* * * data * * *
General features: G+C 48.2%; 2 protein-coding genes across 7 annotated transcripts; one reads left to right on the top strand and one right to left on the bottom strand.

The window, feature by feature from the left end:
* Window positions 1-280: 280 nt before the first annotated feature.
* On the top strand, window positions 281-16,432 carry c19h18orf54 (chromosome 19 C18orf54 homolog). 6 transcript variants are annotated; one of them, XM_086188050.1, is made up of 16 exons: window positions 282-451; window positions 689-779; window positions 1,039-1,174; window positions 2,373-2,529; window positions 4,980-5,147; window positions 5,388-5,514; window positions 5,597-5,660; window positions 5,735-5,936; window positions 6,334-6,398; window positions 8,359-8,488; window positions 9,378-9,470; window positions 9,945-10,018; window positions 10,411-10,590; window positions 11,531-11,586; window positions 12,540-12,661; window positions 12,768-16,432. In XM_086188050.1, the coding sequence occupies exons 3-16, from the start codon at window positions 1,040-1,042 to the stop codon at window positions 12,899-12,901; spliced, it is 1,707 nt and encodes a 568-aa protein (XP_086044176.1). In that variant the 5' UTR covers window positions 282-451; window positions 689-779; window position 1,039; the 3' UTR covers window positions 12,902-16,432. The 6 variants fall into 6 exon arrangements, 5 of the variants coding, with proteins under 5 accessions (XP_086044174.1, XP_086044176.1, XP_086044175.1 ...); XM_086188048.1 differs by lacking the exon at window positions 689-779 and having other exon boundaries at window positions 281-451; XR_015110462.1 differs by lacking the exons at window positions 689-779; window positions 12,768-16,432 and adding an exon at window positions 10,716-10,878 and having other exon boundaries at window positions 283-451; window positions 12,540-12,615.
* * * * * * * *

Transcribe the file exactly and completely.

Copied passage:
General features: G+C 48.2%; 2 protein-coding genes across 7 annotated transcripts; one reads left to right on the top strand and one right to left on the bottom strand.

The window, feature by feature from the left end:
* Window positions 1-280: 280 nt before the first annotated feature.
* On the top strand, window positions 281-16,432 carry c19h18orf54 (chromosome 19 C18orf54 homolog). 6 transcript variants are annotated; one of them, XM_086188050.1, is made up of 16 exons: window positions 282-451; window positions 689-779; window positions 1,039-1,174; window positions 2,373-2,529; window positions 4,980-5,147; window positions 5,388-5,514; window positions 5,597-5,660; window positions 5,735-5,936; window positions 6,334-6,398; window positions 8,359-8,488; window positions 9,378-9,470; window positions 9,945-10,018; window positions 10,411-10,590; window positions 11,531-11,586; window positions 12,540-12,661; window positions 12,768-16,432. In XM_086188050.1, the coding sequence occupies exons 3-16, from the start codon at window positions 1,040-1,042 to the stop codon at window positions 12,899-12,901; spliced, it is 1,707 nt and encodes a 568-aa protein (XP_086044176.1). In that variant the 5' UTR covers window positions 282-451; window positions 689-779; window position 1,039; the 3' UTR covers window positions 12,902-16,432. The 6 variants fall into 6 exon arrangements, 5 of the variants coding, with proteins under 5 accessions (XP_086044174.1, XP_086044176.1, XP_086044175.1 ...); XM_086188048.1 differs by lacking the exon at window positions 689-779 and having other exon boundaries at window positions 281-451; XR_015110462.1 differs by lacking the exons at window positions 689-779; window positions 12,768-16,432 and adding an exon at window positions 10,716-10,878 and having other exon boundaries at window positions 283-451; window positions 12,540-12,615.